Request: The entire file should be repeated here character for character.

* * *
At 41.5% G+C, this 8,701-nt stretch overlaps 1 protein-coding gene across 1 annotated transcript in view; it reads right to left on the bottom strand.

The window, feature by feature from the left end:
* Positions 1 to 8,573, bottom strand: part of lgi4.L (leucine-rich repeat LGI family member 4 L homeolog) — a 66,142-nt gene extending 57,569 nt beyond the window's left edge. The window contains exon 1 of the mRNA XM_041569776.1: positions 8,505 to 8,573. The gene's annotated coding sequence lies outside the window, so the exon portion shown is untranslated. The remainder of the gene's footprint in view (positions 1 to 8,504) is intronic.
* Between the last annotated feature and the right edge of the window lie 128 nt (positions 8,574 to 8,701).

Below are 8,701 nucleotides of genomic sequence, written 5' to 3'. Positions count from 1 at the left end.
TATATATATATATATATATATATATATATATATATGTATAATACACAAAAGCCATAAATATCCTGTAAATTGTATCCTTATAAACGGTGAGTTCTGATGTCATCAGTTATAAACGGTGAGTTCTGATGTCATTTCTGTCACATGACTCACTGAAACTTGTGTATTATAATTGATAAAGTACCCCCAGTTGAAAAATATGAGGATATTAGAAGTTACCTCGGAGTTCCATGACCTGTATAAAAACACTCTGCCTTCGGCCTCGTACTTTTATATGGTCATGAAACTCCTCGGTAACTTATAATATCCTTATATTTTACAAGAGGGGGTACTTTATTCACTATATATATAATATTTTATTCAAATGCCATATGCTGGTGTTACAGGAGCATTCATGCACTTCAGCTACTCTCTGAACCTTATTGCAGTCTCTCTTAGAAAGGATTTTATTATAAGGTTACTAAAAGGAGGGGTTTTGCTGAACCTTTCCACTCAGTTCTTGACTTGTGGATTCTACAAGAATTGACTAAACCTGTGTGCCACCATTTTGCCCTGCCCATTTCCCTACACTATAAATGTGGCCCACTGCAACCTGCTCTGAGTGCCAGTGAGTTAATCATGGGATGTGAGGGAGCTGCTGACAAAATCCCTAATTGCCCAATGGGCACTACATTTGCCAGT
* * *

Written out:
At 41.5% G+C, this 8,701-nt stretch overlaps 1 protein-coding gene across 1 annotated transcript in view; it reads right to left on the bottom strand.

The window, feature by feature from the left end:
* Positions 1 to 8,573, bottom strand: part of lgi4.L (leucine-rich repeat LGI family member 4 L homeolog) — a 66,142-nt gene extending 57,569 nt beyond the window's left edge. The window contains exon 1 of the mRNA XM_041569776.1: positions 8,505 to 8,573. The gene's annotated coding sequence lies outside the window, so the exon portion shown is untranslated. The remainder of the gene's footprint in view (positions 1 to 8,504) is intronic.
* Between the last annotated feature and the right edge of the window lie 128 nt (positions 8,574 to 8,701).

Below are 8,701 nucleotides of genomic sequence, written 5' to 3'. Positions count from 1 at the left end.
TATATATATATATATATATATATATATATATATATGTATAATACACAAAAGCCATAAATATCCTGTAAATTGTATCCTTATAAACGGTGAGTTCTGATGTCATCAGTTATAAACGGTGAGTTCTGATGTCATTTCTGTCACATGACTCACTGAAACTTGTGTATTATAATTGATAAAGTACCCCCAGTTGAAAAATATGAGGATATTAGAAGTTACCTCGGAGTTCCATGACCTGTATAAAAACACTCTGCCTTCGGCCTCGTACTTTTATATGGTCATGAAACTCCTCGGTAACTTATAATATCCTTATATTTTACAAGAGGGGGTACTTTATTCACTATATATATAATATTTTATTCAAATGCCATATGCTGGTGTTACAGGAGCATTCATGCACTTCAGCTACTCTCTGAACCTTATTGCAGTCTCTCTTAGAAAGGATTTTATTATAAGGTTACTAAAAGGAGGGGTTTTGCTGAACCTTTCCACTCAGTTCTTGACTTGTGGATTCTACAAGAATTGACTAAACCTGTGTGCCACCATTTTGCCCTGCCCATTTCCCTACACTATAAATGTGGCCCACTGCAACCTGCTCTGAGTGCCAGTGAGTTAATCATGGGATGTGAGGGAGCTGCTGACAAAATCCCTAATTGCCCAATGGGCACTACATTTGCCAGT